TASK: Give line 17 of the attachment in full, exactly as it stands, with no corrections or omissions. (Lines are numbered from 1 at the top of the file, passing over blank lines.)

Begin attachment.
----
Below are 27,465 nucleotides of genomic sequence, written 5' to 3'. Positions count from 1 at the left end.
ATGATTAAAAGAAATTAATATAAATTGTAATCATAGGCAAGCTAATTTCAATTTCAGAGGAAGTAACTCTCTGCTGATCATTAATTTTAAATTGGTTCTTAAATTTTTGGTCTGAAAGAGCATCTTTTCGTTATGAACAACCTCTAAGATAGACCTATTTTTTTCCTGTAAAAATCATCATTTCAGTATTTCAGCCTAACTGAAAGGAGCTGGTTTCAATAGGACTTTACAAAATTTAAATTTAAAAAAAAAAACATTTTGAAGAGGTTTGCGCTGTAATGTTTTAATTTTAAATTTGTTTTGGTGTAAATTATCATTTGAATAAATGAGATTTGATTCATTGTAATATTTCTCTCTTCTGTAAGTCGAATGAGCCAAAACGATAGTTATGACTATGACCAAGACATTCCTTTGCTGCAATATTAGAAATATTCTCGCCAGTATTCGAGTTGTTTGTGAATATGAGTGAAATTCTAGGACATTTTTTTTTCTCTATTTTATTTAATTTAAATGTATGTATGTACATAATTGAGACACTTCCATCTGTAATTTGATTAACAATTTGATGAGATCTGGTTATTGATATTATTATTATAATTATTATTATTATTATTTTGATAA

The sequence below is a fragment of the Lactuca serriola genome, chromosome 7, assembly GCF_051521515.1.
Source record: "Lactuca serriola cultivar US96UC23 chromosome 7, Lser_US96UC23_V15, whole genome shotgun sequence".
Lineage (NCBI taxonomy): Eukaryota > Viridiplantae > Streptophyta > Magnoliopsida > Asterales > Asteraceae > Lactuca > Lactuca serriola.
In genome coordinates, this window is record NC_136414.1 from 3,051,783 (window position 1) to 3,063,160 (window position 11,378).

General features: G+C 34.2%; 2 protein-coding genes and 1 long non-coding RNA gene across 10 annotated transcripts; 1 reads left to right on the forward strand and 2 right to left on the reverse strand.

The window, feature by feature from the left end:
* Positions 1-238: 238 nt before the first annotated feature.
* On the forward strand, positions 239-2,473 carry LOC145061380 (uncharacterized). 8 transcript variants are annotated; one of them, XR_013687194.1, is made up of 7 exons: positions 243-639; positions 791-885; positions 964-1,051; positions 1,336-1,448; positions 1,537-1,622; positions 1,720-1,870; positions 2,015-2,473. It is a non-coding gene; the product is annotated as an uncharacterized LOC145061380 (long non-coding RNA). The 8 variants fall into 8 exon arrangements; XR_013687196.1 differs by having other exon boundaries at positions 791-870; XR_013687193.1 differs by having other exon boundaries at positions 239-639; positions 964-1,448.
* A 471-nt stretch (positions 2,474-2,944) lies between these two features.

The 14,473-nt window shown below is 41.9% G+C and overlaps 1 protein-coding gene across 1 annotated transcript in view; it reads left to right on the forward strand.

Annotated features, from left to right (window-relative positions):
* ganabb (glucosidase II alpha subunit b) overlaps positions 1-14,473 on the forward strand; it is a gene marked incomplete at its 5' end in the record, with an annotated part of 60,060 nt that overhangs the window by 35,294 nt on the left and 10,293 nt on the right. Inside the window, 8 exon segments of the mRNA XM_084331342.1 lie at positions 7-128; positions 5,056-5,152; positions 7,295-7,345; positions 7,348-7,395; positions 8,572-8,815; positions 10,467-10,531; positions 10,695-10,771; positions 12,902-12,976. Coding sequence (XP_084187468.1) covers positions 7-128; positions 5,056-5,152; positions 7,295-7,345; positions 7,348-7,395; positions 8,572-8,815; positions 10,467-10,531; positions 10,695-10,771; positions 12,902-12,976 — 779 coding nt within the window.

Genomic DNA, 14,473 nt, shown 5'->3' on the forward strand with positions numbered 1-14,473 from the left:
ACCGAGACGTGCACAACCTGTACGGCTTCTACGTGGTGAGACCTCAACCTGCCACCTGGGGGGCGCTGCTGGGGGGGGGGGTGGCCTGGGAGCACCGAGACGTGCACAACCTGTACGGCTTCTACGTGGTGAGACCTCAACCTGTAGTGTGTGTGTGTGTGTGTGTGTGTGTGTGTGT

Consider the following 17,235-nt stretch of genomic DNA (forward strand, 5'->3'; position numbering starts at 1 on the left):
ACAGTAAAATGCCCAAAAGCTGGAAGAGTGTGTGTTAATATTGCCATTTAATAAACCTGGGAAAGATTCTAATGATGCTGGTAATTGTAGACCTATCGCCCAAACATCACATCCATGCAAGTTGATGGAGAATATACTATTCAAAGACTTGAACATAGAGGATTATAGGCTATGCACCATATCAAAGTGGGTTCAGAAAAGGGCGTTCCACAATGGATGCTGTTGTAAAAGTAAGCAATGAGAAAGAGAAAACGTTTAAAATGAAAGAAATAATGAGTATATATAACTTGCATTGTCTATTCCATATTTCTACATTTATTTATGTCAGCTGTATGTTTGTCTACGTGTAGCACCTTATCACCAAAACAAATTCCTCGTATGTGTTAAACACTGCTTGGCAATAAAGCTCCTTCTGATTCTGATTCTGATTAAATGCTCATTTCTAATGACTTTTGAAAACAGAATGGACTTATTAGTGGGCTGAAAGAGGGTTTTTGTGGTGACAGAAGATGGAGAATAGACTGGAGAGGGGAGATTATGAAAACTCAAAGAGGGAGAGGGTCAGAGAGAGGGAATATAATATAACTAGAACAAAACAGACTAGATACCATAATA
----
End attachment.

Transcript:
Consider the following 17,235-nt stretch of genomic DNA (forward strand, 5'->3'; position numbering starts at 1 on the left):